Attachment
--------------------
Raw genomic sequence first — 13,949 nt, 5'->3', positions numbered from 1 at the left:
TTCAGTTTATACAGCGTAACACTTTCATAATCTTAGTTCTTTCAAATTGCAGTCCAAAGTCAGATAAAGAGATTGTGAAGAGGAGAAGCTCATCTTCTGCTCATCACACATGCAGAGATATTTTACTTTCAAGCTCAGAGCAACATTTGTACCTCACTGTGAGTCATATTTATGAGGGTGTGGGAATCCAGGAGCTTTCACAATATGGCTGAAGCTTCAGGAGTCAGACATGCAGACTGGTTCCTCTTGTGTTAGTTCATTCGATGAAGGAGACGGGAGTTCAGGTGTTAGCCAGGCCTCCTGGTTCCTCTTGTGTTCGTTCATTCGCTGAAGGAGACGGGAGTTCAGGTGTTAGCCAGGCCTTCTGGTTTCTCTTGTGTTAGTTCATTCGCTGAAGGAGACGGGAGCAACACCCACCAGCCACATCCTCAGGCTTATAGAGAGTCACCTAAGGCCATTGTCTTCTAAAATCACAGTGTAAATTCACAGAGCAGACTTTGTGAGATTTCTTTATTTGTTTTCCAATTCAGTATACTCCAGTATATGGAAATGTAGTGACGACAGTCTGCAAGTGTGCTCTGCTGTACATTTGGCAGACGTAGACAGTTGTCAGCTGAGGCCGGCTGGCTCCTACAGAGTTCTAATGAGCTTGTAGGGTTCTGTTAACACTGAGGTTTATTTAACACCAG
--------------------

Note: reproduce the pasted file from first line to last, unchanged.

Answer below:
Raw genomic sequence first — 13,949 nt, 5'->3', positions numbered from 1 at the left:
TTCAGTTTATACAGCGTAACACTTTCATAATCTTAGTTCTTTCAAATTGCAGTCCAAAGTCAGATAAAGAGATTGTGAAGAGGAGAAGCTCATCTTCTGCTCATCACACATGCAGAGATATTTTACTTTCAAGCTCAGAGCAACATTTGTACCTCACTGTGAGTCATATTTATGAGGGTGTGGGAATCCAGGAGCTTTCACAATATGGCTGAAGCTTCAGGAGTCAGACATGCAGACTGGTTCCTCTTGTGTTAGTTCATTCGATGAAGGAGACGGGAGTTCAGGTGTTAGCCAGGCCTCCTGGTTCCTCTTGTGTTCGTTCATTCGCTGAAGGAGACGGGAGTTCAGGTGTTAGCCAGGCCTTCTGGTTTCTCTTGTGTTAGTTCATTCGCTGAAGGAGACGGGAGCAACACCCACCAGCCACATCCTCAGGCTTATAGAGAGTCACCTAAGGCCATTGTCTTCTAAAATCACAGTGTAAATTCACAGAGCAGACTTTGTGAGATTTCTTTATTTGTTTTCCAATTCAGTATACTCCAGTATATGGAAATGTAGTGACGACAGTCTGCAAGTGTGCTCTGCTGTACATTTGGCAGACGTAGACAGTTGTCAGCTGAGGCCGGCTGGCTCCTACAGAGTTCTAATGAGCTTGTAGGGTTCTGTTAACACTGAGGTTTATTTAACACCAG